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You have to love

Harlan Ellison

 

other than being our prestigious Letter E in this series, I am also conferring onto him the title of “Sci-Fi’s Greatest Pugilist”.  Ellison was very well known for his vocal criticism, legal challenges, and being just plain ornery. Ellison was expelled from Ohio State University for striking a professor for belittling his writing ability, he once accused a studio executive who was producing Ellison’s work of having “The Intelligence of an Artichoke”, and even mailed a dead gopher to a certain publishing house. Perhaps the best story of his antics is the story where he was hired as a writer for the powerhouse of hypocrisy Walt Disney, only to be fired on his first day for being over heard suggesting an erotic animated series involving Disney characters, it has to make you smile.

One of the first books I read from Ellison was his book “I have No Mouth, and I Must Scream“, which spawned a PC video game , and to say that it was disturbing would be an understatement. It was about five human beings who are the prisoners of an evil computer named “I AM”, whose only interest is in torturing and killing them, only to continually resurrect them to start the hellish process all over again.

I remember the first time I saw Ellison on cable television, it was a public service announcement that he paid for himself on the Sci-Fi (or as it’s known today SyFy) channel in order to rail against what he thought was unfair online manipulation of votes for a certain sci-fi literary award that had recently decided to start allowing online voting. I remember thinking as I watched it “man this guy likes to fight.”

His influence on Science Fiction is almost immeasurable, having written for or consulted on Star Trek, Outer Limits, Twilight Zone, being published in many of the more famous Anthology and Omnibus series. He served as a judge and lecturer for a sci-fi writers workshop that helped to start Octavia Butler‘s career, Butler is an excellent author who was in contention for Letter B of this series.

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Philip K. Dick, a man who changed Science Fiction forever.

Dick’s work is becoming ever more popular, having major Hollywood movies based directly or partially on his works, such as “Blade Runner”, “Total Recall”, “A Scanner Darkly”, “Minority Report” and the list goes on. He was a master of the dystopian future genre. The movie Blade Runner, which is based on his book “Do Androids Dream of Electric Sheep?” is considered the quintessential dystopian future story.

Dick always took a suspicious view of Government, a trait that showed in his work, and even while he seems to have tried to stay out of the political scene, he did attend at least one anti-war protest, and for a brief time in the 60’s was at least partially under surveillance by the FBI, a fact that would provide fuel for his suspicions and paranoia that manifested in the later years of his life. He went through a long dark night of the soul that involved drugs, paranoid delusions, associations with a criminal element, epiphany and catharsis, that makes him one of the few Sci-Fi authors whose real world life is at least as fascinating as his fiction work, to that end if you are interested in a documentary about him and his life I highly recommend The Gospel According to Philip K. Dick from 2001. I have met several people who knew him directly, and almost universally when these people recollect him it is with a deep sadness, citing his depression, paranoia, and drug use towards the end of his life.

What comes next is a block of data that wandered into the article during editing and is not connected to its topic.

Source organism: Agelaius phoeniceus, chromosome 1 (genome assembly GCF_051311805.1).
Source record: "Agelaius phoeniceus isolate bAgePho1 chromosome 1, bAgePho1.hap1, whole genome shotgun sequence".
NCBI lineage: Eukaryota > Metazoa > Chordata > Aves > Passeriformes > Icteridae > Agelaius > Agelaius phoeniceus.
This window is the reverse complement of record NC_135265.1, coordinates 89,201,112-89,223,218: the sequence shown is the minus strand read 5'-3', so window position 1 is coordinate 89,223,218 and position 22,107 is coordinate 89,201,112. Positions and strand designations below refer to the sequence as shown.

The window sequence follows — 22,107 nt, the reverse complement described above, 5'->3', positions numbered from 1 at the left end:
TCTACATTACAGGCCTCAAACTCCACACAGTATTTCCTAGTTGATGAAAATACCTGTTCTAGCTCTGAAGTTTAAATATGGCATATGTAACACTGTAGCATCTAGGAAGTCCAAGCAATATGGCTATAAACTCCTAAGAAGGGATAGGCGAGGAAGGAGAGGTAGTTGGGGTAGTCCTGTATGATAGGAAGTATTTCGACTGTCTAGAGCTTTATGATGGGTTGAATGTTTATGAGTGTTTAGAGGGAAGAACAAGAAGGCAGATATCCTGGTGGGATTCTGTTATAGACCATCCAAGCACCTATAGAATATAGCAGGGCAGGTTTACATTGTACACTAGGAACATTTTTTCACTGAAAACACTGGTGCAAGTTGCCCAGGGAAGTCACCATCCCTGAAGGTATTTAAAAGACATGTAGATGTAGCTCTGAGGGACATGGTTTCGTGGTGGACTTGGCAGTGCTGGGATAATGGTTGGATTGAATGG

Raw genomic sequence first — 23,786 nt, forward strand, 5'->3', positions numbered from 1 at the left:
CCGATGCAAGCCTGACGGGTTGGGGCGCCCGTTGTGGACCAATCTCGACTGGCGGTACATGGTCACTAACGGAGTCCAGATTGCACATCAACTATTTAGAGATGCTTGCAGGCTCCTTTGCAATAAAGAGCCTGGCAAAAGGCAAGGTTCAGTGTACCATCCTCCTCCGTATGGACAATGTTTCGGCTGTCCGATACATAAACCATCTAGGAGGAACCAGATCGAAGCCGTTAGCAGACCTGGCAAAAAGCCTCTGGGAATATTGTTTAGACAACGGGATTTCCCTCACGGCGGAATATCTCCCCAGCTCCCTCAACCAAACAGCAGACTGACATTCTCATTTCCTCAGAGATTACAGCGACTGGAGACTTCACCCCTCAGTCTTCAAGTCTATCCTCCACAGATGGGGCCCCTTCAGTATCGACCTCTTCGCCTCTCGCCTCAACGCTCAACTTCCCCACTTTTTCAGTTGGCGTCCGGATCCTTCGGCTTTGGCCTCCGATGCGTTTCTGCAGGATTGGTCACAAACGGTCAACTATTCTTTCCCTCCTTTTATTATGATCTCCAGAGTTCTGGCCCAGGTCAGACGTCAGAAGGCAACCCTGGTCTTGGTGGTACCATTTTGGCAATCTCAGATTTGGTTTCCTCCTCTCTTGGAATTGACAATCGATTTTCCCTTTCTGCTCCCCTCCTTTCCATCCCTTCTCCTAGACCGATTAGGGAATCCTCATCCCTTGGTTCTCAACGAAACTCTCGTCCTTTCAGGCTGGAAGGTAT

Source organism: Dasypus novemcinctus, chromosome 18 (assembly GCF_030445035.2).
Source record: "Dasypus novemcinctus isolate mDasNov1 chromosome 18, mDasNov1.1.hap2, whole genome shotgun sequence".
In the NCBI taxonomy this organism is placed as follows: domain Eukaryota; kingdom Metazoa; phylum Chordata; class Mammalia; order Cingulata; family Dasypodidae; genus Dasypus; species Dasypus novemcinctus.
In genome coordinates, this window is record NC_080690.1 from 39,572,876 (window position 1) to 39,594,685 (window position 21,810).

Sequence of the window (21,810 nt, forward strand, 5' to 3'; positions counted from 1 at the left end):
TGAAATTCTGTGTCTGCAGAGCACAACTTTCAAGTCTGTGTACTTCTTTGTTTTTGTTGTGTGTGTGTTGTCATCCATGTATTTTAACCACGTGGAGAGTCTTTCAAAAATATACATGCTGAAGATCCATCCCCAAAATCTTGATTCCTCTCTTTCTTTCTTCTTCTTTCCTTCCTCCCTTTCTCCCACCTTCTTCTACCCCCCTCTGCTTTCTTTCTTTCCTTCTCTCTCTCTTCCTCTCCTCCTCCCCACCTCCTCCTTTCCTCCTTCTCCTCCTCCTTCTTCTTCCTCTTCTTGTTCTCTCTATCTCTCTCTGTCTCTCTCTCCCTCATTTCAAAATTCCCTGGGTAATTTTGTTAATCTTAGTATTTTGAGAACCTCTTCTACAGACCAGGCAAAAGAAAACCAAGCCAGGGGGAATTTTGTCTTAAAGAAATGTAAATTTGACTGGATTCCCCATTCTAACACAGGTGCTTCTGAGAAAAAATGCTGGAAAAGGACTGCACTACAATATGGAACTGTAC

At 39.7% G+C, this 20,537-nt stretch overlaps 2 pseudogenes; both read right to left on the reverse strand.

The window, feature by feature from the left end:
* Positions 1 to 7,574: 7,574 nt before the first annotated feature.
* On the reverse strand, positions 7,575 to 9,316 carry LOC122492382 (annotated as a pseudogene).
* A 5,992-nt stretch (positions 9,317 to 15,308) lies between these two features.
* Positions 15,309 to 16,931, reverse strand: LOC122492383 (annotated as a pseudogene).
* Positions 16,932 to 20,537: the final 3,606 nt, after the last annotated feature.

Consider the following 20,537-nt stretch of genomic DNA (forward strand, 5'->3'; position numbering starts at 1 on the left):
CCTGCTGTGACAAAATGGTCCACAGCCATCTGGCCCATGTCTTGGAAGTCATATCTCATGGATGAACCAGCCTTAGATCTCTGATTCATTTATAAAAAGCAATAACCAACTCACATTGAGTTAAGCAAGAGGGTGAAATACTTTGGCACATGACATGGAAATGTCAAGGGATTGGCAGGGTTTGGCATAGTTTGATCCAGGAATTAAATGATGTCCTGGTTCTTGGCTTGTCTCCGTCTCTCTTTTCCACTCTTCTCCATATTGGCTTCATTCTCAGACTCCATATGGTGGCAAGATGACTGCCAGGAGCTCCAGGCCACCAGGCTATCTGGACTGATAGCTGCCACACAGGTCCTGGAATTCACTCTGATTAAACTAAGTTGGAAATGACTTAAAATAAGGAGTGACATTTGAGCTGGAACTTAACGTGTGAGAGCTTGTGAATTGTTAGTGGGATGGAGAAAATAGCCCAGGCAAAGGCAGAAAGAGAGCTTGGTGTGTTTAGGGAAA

One of the themes in his work was that of the “Dark Twin”, often noted by critics of his work, but an atypical example of this theme in his work is from one my favorite of his works “Galactic Pot Healer” in which one of the main characters, an alien creature with immense power known as the Glimmung was described as being a member of a species which is twin-born, one dark and one light, and only one of the twins can live, and one must destroy the other in order to survive. His biographers often note that he was born a twin, and that his twin sister died shortly after her birth, as justification for this haunting theme in his works.  Each of his works is entertaining, worthy, thought provoking and fascinating, but Galactic Pot Healer has always held a special place in my heart, and that is the example from his works that I would recommend as a good PKD starter.

If you are anything like me, you will find that after reading Dick’s work, you will be asking yourself all sorts of strange questions about the nature of life, perception and the mind, that you would not likely have asked yourself before reading his work. I do not know if it was an intended purpose of his writing, but his work seems to have a mind altering quality similar to what drug using vision seekers describe from being on LSD, peyote and the like.